Billy Crystal was a stand-up comic in New York when he scored his first big break, playing Jodie Dallas in the hit TV sit-com Soap. The role was truly ground-breaking – the first openly gay recurring character in television – and ultimately led to a stint on Saturday Night Live where his Fernando Lamas character made him a household name. From there, he moved on to a steady diet of film roles, ranging from the classic (The Princess Bride, When Harry Met Sally...), to the decent (City Slickers, Running Scared), to the regrettable (Father’s Day). Along the way, he become the Oscars’ go-to host and even directed a few films himself, notably the critically acclaimed 61*.
But of all those myriad roles, he continually cite Mike Wazowski from Monsters Inc. as his favorite. He got a chance to revisit Mike in the prequel, Monsters University, out this summer. He set down to talk with the press about the role in the cozy confines of Pixar Emeryville headquarters.
Question: Were there several attempts in the past to get another movie made because the film was so popular. Was it a dozen years?
Bill Crystal: It was about nine years until they decided to do it. It took about three years to make this. I kept saying to John [Lasseter], “there’s just gotta be another story,” but you know, they didn’t really do sequels except Toy Story... and I think even those might have been reluctant in the beginning. I found out about it when I was up here for John’s fiftieth birthday surprise party. He came up to me, and he goes, “We have the sequel. It’s a prequel. They’re in college.” Then he walked away. And it was hilarious.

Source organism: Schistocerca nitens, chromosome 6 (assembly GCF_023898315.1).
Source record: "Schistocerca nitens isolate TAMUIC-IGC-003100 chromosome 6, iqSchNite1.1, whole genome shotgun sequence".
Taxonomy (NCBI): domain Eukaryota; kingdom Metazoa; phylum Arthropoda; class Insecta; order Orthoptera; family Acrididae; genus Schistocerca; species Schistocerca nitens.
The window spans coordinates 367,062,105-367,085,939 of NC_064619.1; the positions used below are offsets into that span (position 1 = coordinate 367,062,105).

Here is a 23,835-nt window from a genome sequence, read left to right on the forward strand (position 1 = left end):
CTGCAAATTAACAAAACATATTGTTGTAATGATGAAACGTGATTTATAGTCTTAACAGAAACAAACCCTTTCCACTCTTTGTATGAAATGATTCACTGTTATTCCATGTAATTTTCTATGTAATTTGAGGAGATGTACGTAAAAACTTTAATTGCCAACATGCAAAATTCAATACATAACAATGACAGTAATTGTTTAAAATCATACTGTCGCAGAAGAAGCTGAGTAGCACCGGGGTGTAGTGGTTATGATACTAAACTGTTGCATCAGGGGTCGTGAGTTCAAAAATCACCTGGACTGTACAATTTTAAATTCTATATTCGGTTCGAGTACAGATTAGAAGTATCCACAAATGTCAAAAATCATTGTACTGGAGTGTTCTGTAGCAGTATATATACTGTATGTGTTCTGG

There’s more than that, of course. Just another adventure of them would’ve been fine, but it’s not what they do here. They value the story here. They value telling the right kind of story. When we got into the script meetings, and they were telling me about the visuals and all kinds of funny things the character does, I said, “that’s all great guys, but what’s the story about?” they said – without hesitation – “Mike finds out he’s not scary.” And that was it. I knew they had something just as good as the first one.
Q: Was it easy to get back into character?
BC: Yeah. I work with John [Goodman] together in the studio, and that gets us right back in the same frame of mind. We just looked at the first movie for a little while… and I’ve seen it plenty. I have grandkids. So we talked about the first film, and we talked about that time in everyone’s lives when the possibilities seemed endless. We had so many tools to help us. We had storyboards which showed us younger and slightly thinner. Little differences in the way we carry ourselves. Dan Scanlon’s a terrific director and he just created the world for us. Suddenly, we were right back into that zone.
John and I did everything together; we recorded our voices together. And that energy is just… it’s amazing when it happens. I’ve been blessed with partners that have been really extra special good teammates. Gregory Hines was a great teammate in Running Scared, and De Niro, of course, and just recently with Bette Midler. You just key in with people and they have a natural thing with you. Then it’s a great joy. So falling back with John was like putting on a pair of old slippers.